5 of 24 people found the following review helpful
Only marginally above average musical fodder,
This review is from: Speech Therapy (Digi Pack) (Audio CD)
What's this like? Read on.
Well, on the upside the lyrics touch on modern day life and issues, but sadly only on a surface level, while the instrumentation is quite organic sounding and differs enough from track to track.
However, this album didn't do it for me, for these reasons;
It's a bit too much like a woman talking for a hour (if that's your bag then be my guest). I prefer music above talking, but more conventional music fans might find this more pallatable than i did. I live in London and have my headphones on whilst on the bus, etc, to avoid having to listen to the urban lingo, which is strewn with awful grammer and prenounciation, so i'm left thinking 'why would i want to listen to it accompanied by very loosely arranged music?'
The tempo of this album is all very one-paced with nothing to get even remotely excited about - this album scores very low for variation & excitement.
You could say that this is the best of this musical genre, unfortuntely it's a musical genre that, based on this album, is very limited, one-dimensional and not to my taste.
The Mercury music prize has done this to us before, of course, with Roni Size in 1997, but at least with that equally limited genre - Drum & Bass, the best, i.e. his New Forms album, was interesting, very listenable, and inspirational in places. Sadly this is a dead duck, in the same way Ms Dynamite was (Mercury winner 2002). How The Horrors - Primary Colours didn't win is anyone's guess, because it's the best album from the last 12 months, by some distance. Esser and Gomez will also be a bit miffed that they didn't get nominated ahead of this and some other limp musical offerings served up.
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Showing 1-8 of 8 posts in this discussion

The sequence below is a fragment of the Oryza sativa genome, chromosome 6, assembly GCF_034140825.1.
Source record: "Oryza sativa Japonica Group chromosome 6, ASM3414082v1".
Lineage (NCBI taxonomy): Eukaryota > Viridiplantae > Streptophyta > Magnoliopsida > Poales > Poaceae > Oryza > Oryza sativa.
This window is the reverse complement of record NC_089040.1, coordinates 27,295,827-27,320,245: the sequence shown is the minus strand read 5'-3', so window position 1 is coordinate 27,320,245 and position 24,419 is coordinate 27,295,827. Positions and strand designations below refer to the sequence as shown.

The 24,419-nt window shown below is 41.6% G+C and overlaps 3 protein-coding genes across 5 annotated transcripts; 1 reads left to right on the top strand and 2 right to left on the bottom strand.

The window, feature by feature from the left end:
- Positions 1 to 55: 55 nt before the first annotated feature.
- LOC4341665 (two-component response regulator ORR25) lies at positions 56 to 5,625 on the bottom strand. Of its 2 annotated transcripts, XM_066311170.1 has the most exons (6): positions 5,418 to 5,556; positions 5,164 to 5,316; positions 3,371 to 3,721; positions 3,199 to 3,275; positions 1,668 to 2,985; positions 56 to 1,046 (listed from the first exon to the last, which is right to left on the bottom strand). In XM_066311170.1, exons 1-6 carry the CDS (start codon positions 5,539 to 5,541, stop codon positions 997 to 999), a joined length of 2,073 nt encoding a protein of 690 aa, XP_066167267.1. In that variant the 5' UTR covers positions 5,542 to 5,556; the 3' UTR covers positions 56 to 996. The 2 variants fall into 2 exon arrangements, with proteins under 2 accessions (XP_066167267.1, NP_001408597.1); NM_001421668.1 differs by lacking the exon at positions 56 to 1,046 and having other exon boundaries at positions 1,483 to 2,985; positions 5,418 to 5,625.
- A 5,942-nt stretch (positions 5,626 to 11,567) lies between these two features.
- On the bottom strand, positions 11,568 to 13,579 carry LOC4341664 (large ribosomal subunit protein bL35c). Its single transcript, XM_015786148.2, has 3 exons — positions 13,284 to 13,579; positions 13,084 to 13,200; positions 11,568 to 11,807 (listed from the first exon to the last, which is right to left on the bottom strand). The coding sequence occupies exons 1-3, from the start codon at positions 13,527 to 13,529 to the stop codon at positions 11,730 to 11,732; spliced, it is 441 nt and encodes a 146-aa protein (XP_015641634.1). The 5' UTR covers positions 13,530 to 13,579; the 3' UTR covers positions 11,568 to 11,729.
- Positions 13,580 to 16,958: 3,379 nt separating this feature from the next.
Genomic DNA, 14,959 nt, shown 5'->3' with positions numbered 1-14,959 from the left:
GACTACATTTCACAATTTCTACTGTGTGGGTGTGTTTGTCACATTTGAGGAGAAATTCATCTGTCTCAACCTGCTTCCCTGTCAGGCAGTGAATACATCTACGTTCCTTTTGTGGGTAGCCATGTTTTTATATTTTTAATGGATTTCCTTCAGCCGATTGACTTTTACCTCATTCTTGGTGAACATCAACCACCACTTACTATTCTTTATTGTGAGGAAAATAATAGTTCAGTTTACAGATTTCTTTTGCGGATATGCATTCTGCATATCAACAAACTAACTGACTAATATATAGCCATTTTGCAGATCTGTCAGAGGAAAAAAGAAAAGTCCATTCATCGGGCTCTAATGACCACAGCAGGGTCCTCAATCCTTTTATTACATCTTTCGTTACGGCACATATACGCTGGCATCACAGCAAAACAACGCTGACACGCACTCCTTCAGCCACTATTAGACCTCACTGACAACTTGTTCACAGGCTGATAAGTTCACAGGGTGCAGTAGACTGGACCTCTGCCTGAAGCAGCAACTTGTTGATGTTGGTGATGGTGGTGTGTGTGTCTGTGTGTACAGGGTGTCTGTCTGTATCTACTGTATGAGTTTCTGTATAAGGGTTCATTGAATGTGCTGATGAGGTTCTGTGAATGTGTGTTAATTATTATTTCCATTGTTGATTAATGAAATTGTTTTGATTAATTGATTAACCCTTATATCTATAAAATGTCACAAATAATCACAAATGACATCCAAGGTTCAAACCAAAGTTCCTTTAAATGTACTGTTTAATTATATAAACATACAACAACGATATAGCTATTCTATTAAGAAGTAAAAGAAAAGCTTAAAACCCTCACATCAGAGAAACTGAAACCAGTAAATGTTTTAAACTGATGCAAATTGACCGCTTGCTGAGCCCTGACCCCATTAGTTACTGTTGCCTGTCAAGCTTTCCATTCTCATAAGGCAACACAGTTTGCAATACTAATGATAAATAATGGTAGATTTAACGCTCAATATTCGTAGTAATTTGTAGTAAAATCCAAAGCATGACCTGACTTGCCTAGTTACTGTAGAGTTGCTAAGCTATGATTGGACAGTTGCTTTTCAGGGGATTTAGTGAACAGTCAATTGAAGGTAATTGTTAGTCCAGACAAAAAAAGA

Initial post: 10 Sep 2009 23:10:30 BDT
I'm wondering why you bother to review an album which is of a genre that you quite clearly have no truck with.
You mention that you wear headphones when you are out to avoid listening to urban lingo and start your review with the vaguely sexist remark about women talking to much and then go ahead and review a female London hiphop album of sorts which by definition is of spoken word.
I wonder why you bothered? It's a bit like going on a beach holiday to the Mediterranean and reviewing it saying it was a little one dimensional because you don't like the sun or sea.
In reply to an earlier post on 12 Sep 2009 20:56:17 BDT
C. S. Lockley says:
I agree with this review, definitely a 2 star album. You don't have to 'have truck' with the genre to know this is pretty poor, lazy one dimensional stuff. Sorry!
Posted on 13 Sep 2009 14:38:43 BDT
Robert Hayward says:
"urban lingo, which is strewd with awful grammer and prenounciation", but I suspect Ms Debelle can at least spell.
In reply to an earlier post on 14 Sep 2009 10:30:47 BDT
gem goof says:
In reply to an earlier post on 14 Sep 2009 12:29:23 BDT
Last edited by the author on 28 Sep 2009 11:51:12 BDT
Mr. S. Bennett says:
the best of a genre is supposed to be good enough for open minded people to appreciate it. This is actually more of a sub-genre, but i don't want to get bogged down in a genre debate. I said what i thought was good about it, then said what i thought wasn't good about it, i believe that's the whole point of reviewing.
The comment that it was like a woman talking was factual, NOT sexist. I do like some hip-hop and rap artists, so i don't believe i was critising types of music for the sake of it.
In reply to an earlier post on 14 Sep 2009 12:31:17 BDT
Mr. S. Bennett says:
unlikely. I suspect she relies on spellcheck like most people do :) and I think i'm allowed typos as i do have other things to do.
In reply to an earlier post on 1 Oct 2012 23:28:05 BDT
We all know what reading your comment is like
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